Trempur Longman III and Richard Carlson make a valiant attempt to reconcile rival theories of origins found in the current science versus faith debate. I waited expectantly and patiently for this work to finally appear. I ended up buying the book at November's ETS meeting and devoured the work once returning home. Unfortunately, I was disappointed. The work does not leave the reader with any sound reconciliation between the two positions. The authors conclude in more or less words that Genesis is old world cosmology that is meaningful yet shouldn't inform the reader of any scientific ontology. Figurative interpretations, because of multiple accounts of creation, is the viable option for interpreting the creation event. After explaining the role of science and theology, the authors seek to define and parameters of each discipline in hopes that readers will seek various "truth" that are presented in each field. Go to science to answer the "how" questions. Go to Scripture for the "why" questions. I appreciate the irenic discussion on the topic. However, the book does not discuss the ramifications of biological evolution and how it affects other doctrines of Scripture. It also fails to adequately assess and discredit the Intelligent Design movement which is very convincing to many evangelicals. The books succumbs to the same fate as Karl Giberson's book Saving Darwin: How to Be a Christian and Believe in Evolution. It does not offer a reconciliation or a sustainable foundation for a belief in the science of evolution with a firm belief in the inerrancy of Scripture. Anyone who is moderately knowable about the material presented in the controversy will find this book lacking. However, it is commendable as a introductory piece of literature to inform the readers of the basics of the war between the two fields of study.
5 di 5 persone hanno trovato utile la seguente recensione
3.0 su 5 stelle Not too Shabby 23 gennaio 2011
Di revtcr - Pubblicato su Amazon.com
Formato:Copertina flessibile
In their Introduction, Carlson and Longman III note that "Many Christians are torn between their belief in the creation narrative in the Bible and the conclusions of contemporary science, views that seem irreconcilable" (p. 11). The authors then set out to demonstrate that Science and the Christian faith do not have to be or remain enemies.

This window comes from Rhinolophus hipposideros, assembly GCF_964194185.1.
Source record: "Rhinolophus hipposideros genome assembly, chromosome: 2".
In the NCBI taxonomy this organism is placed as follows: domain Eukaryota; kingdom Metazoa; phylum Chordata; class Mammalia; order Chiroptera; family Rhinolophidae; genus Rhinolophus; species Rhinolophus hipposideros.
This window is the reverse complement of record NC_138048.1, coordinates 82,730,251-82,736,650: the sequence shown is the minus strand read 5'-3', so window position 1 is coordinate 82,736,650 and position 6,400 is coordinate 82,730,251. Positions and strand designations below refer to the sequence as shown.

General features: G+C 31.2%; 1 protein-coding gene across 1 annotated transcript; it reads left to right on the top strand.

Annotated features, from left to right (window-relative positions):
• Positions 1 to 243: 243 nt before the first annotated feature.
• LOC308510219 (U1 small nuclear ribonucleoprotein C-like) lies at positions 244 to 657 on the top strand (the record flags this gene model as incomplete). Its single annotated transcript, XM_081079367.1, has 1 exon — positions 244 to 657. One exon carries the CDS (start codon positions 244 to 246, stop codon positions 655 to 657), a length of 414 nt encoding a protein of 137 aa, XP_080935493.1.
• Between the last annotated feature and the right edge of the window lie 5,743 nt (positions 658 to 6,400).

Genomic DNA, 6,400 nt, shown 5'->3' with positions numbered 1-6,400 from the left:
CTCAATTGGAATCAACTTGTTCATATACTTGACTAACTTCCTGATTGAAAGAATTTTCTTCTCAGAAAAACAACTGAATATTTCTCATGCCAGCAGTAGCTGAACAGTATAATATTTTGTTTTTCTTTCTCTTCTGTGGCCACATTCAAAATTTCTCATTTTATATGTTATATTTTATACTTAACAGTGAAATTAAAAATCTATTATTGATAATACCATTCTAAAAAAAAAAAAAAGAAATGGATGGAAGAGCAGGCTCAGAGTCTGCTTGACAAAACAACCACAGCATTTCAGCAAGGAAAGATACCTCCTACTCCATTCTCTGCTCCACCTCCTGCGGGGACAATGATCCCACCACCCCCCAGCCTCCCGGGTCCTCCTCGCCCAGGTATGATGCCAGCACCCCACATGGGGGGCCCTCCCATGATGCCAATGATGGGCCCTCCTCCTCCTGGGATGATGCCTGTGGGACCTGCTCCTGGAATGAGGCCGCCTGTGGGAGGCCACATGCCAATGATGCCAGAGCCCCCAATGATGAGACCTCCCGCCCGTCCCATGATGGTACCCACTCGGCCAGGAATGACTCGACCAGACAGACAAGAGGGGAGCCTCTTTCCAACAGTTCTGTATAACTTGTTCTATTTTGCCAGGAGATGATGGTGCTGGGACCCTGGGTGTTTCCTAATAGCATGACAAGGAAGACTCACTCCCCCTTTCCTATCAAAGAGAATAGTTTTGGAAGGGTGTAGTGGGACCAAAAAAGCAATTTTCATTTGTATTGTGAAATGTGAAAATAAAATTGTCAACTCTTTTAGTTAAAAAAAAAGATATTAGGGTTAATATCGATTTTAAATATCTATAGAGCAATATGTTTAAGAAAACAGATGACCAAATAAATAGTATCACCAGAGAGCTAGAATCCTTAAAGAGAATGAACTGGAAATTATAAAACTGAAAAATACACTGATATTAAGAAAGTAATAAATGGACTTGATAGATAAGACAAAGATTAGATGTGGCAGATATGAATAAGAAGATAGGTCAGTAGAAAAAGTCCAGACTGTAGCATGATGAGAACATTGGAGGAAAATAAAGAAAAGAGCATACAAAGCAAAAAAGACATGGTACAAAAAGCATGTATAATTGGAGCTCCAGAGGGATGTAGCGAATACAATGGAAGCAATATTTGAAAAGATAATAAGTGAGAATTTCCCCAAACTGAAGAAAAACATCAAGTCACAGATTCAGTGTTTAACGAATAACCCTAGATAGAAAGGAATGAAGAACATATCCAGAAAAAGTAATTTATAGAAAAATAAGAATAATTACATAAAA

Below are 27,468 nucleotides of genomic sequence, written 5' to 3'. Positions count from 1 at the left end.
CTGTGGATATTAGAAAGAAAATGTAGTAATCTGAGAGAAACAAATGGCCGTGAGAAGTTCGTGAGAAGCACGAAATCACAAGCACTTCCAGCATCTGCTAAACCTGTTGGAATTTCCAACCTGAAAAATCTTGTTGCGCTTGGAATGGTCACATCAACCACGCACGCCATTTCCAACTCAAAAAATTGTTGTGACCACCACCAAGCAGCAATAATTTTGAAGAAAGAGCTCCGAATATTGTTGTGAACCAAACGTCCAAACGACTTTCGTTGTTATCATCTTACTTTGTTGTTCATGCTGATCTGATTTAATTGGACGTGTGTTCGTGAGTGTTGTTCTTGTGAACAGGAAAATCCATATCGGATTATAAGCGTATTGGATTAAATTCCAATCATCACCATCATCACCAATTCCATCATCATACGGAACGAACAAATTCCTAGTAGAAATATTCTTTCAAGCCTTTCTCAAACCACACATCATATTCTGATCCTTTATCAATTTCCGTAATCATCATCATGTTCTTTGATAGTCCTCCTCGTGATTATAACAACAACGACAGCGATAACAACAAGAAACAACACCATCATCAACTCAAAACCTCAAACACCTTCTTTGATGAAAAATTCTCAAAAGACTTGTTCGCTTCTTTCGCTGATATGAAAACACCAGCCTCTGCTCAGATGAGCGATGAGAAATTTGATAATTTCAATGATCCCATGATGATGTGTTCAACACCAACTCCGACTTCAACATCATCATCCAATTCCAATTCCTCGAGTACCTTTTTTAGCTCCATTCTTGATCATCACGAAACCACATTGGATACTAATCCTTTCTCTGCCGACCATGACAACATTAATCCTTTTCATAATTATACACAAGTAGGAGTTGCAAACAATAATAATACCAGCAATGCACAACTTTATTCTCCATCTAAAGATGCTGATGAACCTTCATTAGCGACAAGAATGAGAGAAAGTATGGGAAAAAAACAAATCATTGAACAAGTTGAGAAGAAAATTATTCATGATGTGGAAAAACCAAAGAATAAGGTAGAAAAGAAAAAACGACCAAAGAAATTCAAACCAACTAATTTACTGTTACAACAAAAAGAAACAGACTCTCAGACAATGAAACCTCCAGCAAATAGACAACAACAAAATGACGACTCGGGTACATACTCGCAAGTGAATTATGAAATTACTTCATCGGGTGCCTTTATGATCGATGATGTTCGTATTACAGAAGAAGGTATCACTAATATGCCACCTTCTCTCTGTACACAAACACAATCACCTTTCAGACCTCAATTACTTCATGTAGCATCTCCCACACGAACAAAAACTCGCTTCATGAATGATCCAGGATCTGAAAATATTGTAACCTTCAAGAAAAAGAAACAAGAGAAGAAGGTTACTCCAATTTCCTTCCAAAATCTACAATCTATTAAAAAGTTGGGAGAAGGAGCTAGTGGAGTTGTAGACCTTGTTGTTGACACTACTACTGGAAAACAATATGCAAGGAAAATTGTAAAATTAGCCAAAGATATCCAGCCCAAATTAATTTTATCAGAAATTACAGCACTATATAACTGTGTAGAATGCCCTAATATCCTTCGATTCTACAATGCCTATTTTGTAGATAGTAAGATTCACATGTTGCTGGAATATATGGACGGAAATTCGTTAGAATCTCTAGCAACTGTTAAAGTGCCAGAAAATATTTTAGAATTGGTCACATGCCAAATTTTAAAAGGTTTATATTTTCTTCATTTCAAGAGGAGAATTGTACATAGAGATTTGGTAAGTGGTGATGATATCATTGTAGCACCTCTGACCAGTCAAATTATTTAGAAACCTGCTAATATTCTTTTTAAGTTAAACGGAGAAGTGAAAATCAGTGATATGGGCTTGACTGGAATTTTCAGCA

This thesis is developed through the seven chapters that make up this well-written though short title: Chapter 1: "Theological and Scientific Sources and Their Interpretation." Before mentioning in brief that Genesis 1-11 must be situated within the ancient Near Eastern writings of ancient Israel's neighbors (p. 26), the authors give an orientation of the rise of Creationism and the many competing views as a result of Darwin's The Origin of the Species in 1859. Chapter 2: "Characteristics of Theology and Science Relevant to the Conflict." "Christian theology seeks truth, and like science, wants to offer a truthful understanding of the universe and all that occurs in the universe" (p. 34). The authors also noted that Scripture plays the "primary and indispensable role in theology" (p. 35). They go on to quote both the Chicago Statement on Biblical Inerrancy (1978) and the Fuller Theological Seminary statement of faith on Scripture, to affirm the Bible's role in Christian faith and theology. The limitations of both theology and science are duly noted (pp. 45-46). Chapter 3: "Biblical Interpretation: A Key Element in Resolving the Creation-Evolution Conflict." The authors begin the chapter: "This chapter arises from our conviction of the importance of carefully interpreting the Bible nd applying a good interpretive method to biblical passages that address creation" (p. 51). The three main components to contemporary biblical hermeneutics are duly noted and treated: the author--the text--the reader (pp. 53-56). Of special note is the subheading "Genre--A Further Word." Here the authors develop the chapter around the fact that the Bible contains a variety of literary forms, "each chosen carefully by the writer in a way that is consistent with the writer's purpose for a given passage" (p. 57). An effort is made to define "myth" with the help of such noted writers and theologians as C.S. Lewis, J.R. Tolkien, I. Howard Marshal and Grant R. Osborne (pp. 59-68). With the aid of Peter Enns recent Inspiration and Incarnation: Evangelicals and the Problem of the Old Testament, the authors argue for both the inspirational (divine) and incarnational (human) make up of the Bible, with special focus on the literary form of Genesis 1 and 2.

Chapters 4 and 5, "Creation in the Old Testament" and "Creation in the New Testament," respectively, are included to demonstrate how both the Old and New Testament writers used the creation story to serve their theological purposes. It must be noted that these two chapters are inticipation of what the authors will say later about the ancient Hebrews' notion of worldview.